• Harsher in Hindsight: Melanie being attacked by the birds is this if you discover that the crew lied to Tippi Hedren that they would use mechanical birds in the scene - and she didn't know she'd have live birds thrown at her until the day of filming. She would have to be given a week's bed rest due to the stress of shooting that scene.
  • Moe: Cathy is just precious. Especially when she first meets Melanie and hugs her in thanks for the love birds.
  • Narm:
    • "I think you're EVIL! EVIL!" Geez, lady, we understand you're very frightened here, but come on now. Fortunately she got a Bright slap either to get her back to sanity, or as her way of saying "SHUT THE HELL UP!!" to her.
    • When the camera keeps cutting between a trail of fire approaching the gas station, and Melanie making scared faces.
    • There's also Annie's ridiculously over the top reaction to Melanie in her first scene. It's been compared to a scene from a Soap Opera with how un-subtle it is.
    • The sounds of attacking birds, while scary, can turn a bit narmy when you realize that Hitchcock mixed in sounds of shrieking cats and rattlesnakes to enhance the terror of the sounds.
  • One-Scene Wonder: Mrs Bundy, the pompous ornithologist, who gets into a spirited debate with Melanie right before the birds attack the town.
  • Paranoia Fuel: You'll never look at birds the same way again...
  • Poor Man's Substitute: Try as they may, Rod Taylor and Tippi Hedren weren't Cary Grant and Grace Kelly.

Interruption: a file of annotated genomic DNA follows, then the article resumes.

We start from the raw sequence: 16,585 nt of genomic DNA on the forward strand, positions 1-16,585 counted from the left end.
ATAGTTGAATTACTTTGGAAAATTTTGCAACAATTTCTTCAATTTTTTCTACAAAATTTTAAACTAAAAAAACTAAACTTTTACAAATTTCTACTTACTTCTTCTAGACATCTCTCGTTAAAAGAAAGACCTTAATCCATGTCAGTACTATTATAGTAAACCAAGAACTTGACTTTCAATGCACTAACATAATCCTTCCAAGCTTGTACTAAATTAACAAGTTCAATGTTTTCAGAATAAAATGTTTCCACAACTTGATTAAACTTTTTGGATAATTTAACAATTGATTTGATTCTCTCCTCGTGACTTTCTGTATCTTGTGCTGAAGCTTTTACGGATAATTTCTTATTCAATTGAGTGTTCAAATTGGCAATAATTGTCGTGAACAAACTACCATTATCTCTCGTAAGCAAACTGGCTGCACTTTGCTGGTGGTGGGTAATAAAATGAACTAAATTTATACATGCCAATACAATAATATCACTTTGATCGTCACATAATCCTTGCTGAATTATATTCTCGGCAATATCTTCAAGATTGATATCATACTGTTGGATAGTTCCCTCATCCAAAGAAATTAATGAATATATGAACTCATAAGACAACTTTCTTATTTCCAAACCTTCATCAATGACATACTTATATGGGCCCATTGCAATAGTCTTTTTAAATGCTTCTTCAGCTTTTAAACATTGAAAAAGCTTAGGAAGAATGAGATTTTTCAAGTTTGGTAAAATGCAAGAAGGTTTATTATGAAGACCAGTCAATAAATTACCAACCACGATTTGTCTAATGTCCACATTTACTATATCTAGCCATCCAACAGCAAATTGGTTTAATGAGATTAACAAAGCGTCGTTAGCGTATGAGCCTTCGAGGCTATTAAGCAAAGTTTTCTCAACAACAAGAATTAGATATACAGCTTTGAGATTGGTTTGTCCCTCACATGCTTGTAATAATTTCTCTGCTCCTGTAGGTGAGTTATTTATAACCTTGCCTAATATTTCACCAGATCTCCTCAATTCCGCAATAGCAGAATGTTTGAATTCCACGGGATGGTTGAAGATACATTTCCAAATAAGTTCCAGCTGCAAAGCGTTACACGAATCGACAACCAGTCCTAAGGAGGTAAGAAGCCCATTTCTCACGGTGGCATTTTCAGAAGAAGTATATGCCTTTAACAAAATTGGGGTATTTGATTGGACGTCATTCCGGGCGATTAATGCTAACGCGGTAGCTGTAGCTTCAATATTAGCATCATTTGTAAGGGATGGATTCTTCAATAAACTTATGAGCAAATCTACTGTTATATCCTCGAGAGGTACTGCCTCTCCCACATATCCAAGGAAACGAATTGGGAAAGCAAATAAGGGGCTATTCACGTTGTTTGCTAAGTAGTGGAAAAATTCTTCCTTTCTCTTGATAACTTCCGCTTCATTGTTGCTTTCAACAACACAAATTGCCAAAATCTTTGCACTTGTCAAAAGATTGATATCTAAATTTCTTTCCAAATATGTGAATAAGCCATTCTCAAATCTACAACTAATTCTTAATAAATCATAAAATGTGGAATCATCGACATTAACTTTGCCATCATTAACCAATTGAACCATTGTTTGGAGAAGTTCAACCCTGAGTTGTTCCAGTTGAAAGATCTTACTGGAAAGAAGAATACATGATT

• Retroactive Recognition: Child actress Veronica Cartwright, who played Cathy, would become especially familiar to fans of science-fiction/horror films starting in the late 1970s thanks to Alien.
  • Sequelitis: The 1994 Direct-to-Video sequel The Birds II: Land's End got very negative reviews.
  • Special Effects Failure: Crossed with "Seinfeld" Is Unfunny; the bird effects were extremely technically innovative when the film first released, but look rather ropey nowadays.
  • Values Dissonance: Earlier in the film, Melanie is searching for Mitch's family home and the local townspeople give her directions to not only his home but also to the local school teacher's home; before that, an apartment resident tells her how long Mitch will be in Bodega Bay. This is jarring from a modern perspective worried about serial killers and stalkers. Then again, because of Melanie's beauty and the fact that she's a woman, she might not have too much trouble.
  • Values Resonance: It's been noted that the film is fairly feminist in that the majority of protagonists are female - Melanie, Cathy, Lydia and Annie - and Mitch is almost Melanie's Satellite Love Interest. The typical mother that doesn't approve of who her son is dating is shown in a more complicated light. The women are also pretty active in the plot - Lydia helping board up the house, Melanie saving the children from the birds and Annie's sacrifice to save Cathy.